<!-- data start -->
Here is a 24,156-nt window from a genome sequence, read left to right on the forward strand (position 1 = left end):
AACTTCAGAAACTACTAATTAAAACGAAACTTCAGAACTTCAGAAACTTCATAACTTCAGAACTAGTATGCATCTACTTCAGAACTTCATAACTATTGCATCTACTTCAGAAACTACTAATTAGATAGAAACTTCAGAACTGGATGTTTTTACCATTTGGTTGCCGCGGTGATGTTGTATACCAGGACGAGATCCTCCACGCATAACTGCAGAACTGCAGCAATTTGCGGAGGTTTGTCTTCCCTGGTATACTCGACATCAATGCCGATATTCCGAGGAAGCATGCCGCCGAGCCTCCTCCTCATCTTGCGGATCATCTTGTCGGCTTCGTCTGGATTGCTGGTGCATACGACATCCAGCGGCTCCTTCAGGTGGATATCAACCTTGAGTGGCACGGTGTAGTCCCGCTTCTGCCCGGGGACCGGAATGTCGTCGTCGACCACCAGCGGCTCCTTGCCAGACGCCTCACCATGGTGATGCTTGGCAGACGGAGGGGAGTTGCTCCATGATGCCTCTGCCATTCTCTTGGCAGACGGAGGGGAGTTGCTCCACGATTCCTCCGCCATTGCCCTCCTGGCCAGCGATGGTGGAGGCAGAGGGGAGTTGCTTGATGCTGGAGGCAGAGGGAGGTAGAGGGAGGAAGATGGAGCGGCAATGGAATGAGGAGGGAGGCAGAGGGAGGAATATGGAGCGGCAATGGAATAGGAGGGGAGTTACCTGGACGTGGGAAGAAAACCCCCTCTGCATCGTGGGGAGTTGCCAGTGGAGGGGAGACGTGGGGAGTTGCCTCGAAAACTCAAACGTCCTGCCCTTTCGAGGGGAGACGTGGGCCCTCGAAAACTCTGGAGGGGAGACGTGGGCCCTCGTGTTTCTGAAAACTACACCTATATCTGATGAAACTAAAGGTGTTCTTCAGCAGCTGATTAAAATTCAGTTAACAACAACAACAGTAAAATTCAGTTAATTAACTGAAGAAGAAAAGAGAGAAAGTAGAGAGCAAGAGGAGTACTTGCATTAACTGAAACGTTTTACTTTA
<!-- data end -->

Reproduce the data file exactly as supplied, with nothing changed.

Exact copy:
Here is a 24,156-nt window from a genome sequence, read left to right on the forward strand (position 1 = left end):
AACTTCAGAAACTACTAATTAAAACGAAACTTCAGAACTTCAGAAACTTCATAACTTCAGAACTAGTATGCATCTACTTCAGAACTTCATAACTATTGCATCTACTTCAGAAACTACTAATTAGATAGAAACTTCAGAACTGGATGTTTTTACCATTTGGTTGCCGCGGTGATGTTGTATACCAGGACGAGATCCTCCACGCATAACTGCAGAACTGCAGCAATTTGCGGAGGTTTGTCTTCCCTGGTATACTCGACATCAATGCCGATATTCCGAGGAAGCATGCCGCCGAGCCTCCTCCTCATCTTGCGGATCATCTTGTCGGCTTCGTCTGGATTGCTGGTGCATACGACATCCAGCGGCTCCTTCAGGTGGATATCAACCTTGAGTGGCACGGTGTAGTCCCGCTTCTGCCCGGGGACCGGAATGTCGTCGTCGACCACCAGCGGCTCCTTGCCAGACGCCTCACCATGGTGATGCTTGGCAGACGGAGGGGAGTTGCTCCATGATGCCTCTGCCATTCTCTTGGCAGACGGAGGGGAGTTGCTCCACGATTCCTCCGCCATTGCCCTCCTGGCCAGCGATGGTGGAGGCAGAGGGGAGTTGCTTGATGCTGGAGGCAGAGGGAGGTAGAGGGAGGAAGATGGAGCGGCAATGGAATGAGGAGGGAGGCAGAGGGAGGAATATGGAGCGGCAATGGAATAGGAGGGGAGTTACCTGGACGTGGGAAGAAAACCCCCTCTGCATCGTGGGGAGTTGCCAGTGGAGGGGAGACGTGGGGAGTTGCCTCGAAAACTCAAACGTCCTGCCCTTTCGAGGGGAGACGTGGGCCCTCGAAAACTCTGGAGGGGAGACGTGGGCCCTCGTGTTTCTGAAAACTACACCTATATCTGATGAAACTAAAGGTGTTCTTCAGCAGCTGATTAAAATTCAGTTAACAACAACAACAGTAAAATTCAGTTAATTAACTGAAGAAGAAAAGAGAGAAAGTAGAGAGCAAGAGGAGTACTTGCATTAACTGAAACGTTTTACTTTA